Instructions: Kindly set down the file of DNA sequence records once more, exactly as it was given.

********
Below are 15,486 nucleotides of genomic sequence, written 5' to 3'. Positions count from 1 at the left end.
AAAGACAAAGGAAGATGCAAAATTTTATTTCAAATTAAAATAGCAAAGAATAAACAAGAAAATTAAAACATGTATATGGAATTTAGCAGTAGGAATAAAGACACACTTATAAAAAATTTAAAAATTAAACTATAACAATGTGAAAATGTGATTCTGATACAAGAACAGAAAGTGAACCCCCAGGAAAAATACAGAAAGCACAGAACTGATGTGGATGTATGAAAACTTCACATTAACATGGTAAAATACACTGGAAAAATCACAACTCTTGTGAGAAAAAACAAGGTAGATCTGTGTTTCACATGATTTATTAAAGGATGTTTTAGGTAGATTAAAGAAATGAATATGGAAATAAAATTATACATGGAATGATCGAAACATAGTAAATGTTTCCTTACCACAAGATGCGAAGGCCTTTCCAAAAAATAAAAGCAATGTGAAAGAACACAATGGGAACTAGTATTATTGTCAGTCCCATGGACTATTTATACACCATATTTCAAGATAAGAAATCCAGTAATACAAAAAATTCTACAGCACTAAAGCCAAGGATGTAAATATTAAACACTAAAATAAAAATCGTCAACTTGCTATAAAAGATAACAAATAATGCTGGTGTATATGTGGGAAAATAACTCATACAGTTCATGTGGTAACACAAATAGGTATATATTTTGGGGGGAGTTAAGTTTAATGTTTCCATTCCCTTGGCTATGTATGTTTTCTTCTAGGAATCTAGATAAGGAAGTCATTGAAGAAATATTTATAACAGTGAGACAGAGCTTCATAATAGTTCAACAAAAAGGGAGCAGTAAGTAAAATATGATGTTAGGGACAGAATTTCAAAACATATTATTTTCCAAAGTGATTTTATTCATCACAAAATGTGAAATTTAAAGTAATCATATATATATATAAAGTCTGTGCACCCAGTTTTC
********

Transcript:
Below are 15,486 nucleotides of genomic sequence, written 5' to 3'. Positions count from 1 at the left end.
AAAGACAAAGGAAGATGCAAAATTTTATTTCAAATTAAAATAGCAAAGAATAAACAAGAAAATTAAAACATGTATATGGAATTTAGCAGTAGGAATAAAGACACACTTATAAAAAATTTAAAAATTAAACTATAACAATGTGAAAATGTGATTCTGATACAAGAACAGAAAGTGAACCCCCAGGAAAAATACAGAAAGCACAGAACTGATGTGGATGTATGAAAACTTCACATTAACATGGTAAAATACACTGGAAAAATCACAACTCTTGTGAGAAAAAACAAGGTAGATCTGTGTTTCACATGATTTATTAAAGGATGTTTTAGGTAGATTAAAGAAATGAATATGGAAATAAAATTATACATGGAATGATCGAAACATAGTAAATGTTTCCTTACCACAAGATGCGAAGGCCTTTCCAAAAAATAAAAGCAATGTGAAAGAACACAATGGGAACTAGTATTATTGTCAGTCCCATGGACTATTTATACACCATATTTCAAGATAAGAAATCCAGTAATACAAAAAATTCTACAGCACTAAAGCCAAGGATGTAAATATTAAACACTAAAATAAAAATCGTCAACTTGCTATAAAAGATAACAAATAATGCTGGTGTATATGTGGGAAAATAACTCATACAGTTCATGTGGTAACACAAATAGGTATATATTTTGGGGGGAGTTAAGTTTAATGTTTCCATTCCCTTGGCTATGTATGTTTTCTTCTAGGAATCTAGATAAGGAAGTCATTGAAGAAATATTTATAACAGTGAGACAGAGCTTCATAATAGTTCAACAAAAAGGGAGCAGTAAGTAAAATATGATGTTAGGGACAGAATTTCAAAACATATTATTTTCCAAAGTGATTTTATTCATCACAAAATGTGAAATTTAAAGTAATCATATATATATATAAAGTCTGTGCACCCAGTTTTC